‘LeBron effect’ leads to 23% jump in hospitality jobs near arenas, study says

CLEVELAND, Ohio — LeBron James has a significant effect on the number of businesses and jobs around basketball arenas, according to new research.

More specifically, the number of eating and drinking establishments close to the arenas in Cleveland and Miami grew when James played on those teams. A working paper from the American Enterprise Institute, a nonpartisan public policy research institute, found that with James present the number of these businesses increases 13 percent. The number of jobs present in this industry increases too, by 23 percent.

Researchers Stan Veuger, of the American Enterprise Institute, and Daniel Shoag of Harvard University — from Cleveland originally — tracked economic development near American Airlines Arena in Miami after James’ move to the Heat, and then Quicken Loans Arena after he came back. 

Other studies have shown that having superstars on the team could lead to an economic boost. But, it could be that the teams are winning more with people like James on them — the number of wins and the amount of restaurants have a positive correlation.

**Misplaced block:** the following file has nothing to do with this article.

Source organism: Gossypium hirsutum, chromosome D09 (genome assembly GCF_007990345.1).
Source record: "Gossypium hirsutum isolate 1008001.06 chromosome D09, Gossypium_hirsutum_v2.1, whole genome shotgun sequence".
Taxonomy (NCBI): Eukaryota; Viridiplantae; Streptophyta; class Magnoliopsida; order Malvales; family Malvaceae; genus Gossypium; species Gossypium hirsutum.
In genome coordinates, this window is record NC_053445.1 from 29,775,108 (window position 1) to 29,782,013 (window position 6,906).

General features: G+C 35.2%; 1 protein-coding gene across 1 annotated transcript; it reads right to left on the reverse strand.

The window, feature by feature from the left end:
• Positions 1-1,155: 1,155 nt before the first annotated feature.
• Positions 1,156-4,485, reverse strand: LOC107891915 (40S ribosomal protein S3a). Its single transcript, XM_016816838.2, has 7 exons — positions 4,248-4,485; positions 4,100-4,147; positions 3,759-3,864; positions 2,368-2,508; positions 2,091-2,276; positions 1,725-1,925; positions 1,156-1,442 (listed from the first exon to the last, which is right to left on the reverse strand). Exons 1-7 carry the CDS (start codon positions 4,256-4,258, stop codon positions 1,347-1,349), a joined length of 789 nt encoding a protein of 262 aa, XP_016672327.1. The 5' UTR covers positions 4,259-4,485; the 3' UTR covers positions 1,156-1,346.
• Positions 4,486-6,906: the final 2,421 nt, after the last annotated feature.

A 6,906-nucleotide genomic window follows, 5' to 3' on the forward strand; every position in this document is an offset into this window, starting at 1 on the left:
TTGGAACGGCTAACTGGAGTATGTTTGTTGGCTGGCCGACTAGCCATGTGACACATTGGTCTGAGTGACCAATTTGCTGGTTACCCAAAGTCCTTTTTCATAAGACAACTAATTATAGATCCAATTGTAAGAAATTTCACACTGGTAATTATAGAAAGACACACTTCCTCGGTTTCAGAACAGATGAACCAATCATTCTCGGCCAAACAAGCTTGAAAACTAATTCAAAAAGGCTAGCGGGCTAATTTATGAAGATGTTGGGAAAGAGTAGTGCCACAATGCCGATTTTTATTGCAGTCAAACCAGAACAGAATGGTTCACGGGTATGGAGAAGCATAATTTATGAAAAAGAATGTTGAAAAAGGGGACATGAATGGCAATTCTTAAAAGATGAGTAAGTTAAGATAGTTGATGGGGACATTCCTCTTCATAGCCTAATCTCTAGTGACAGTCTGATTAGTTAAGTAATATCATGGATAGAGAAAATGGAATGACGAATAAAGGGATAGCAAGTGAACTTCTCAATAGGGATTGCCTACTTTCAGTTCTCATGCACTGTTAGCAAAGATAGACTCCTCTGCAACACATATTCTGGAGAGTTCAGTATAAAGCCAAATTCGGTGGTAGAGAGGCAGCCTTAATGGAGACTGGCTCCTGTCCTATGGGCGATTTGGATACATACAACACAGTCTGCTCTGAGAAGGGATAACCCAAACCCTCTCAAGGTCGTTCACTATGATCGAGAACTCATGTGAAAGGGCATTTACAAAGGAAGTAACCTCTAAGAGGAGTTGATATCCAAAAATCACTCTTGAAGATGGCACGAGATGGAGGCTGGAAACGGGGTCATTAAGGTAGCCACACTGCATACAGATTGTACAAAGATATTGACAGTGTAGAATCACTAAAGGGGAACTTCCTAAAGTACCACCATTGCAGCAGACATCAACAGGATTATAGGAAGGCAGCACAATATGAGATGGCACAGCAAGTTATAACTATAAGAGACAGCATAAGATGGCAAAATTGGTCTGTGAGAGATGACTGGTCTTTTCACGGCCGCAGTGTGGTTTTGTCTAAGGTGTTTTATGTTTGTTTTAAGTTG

The paper concludes this growth deteriorates quickly as you move away from the stadium. The effects above are within a mile. When researchers looked beyond 7 miles, the effect was no longer there. 

Earlier studies examined the economic impact of James’ return, and concluded while more money might have been spent in the area, it could just be redistribution of dollars that would have otherwise been spent in different neighborhoods. 

Read the full study here.

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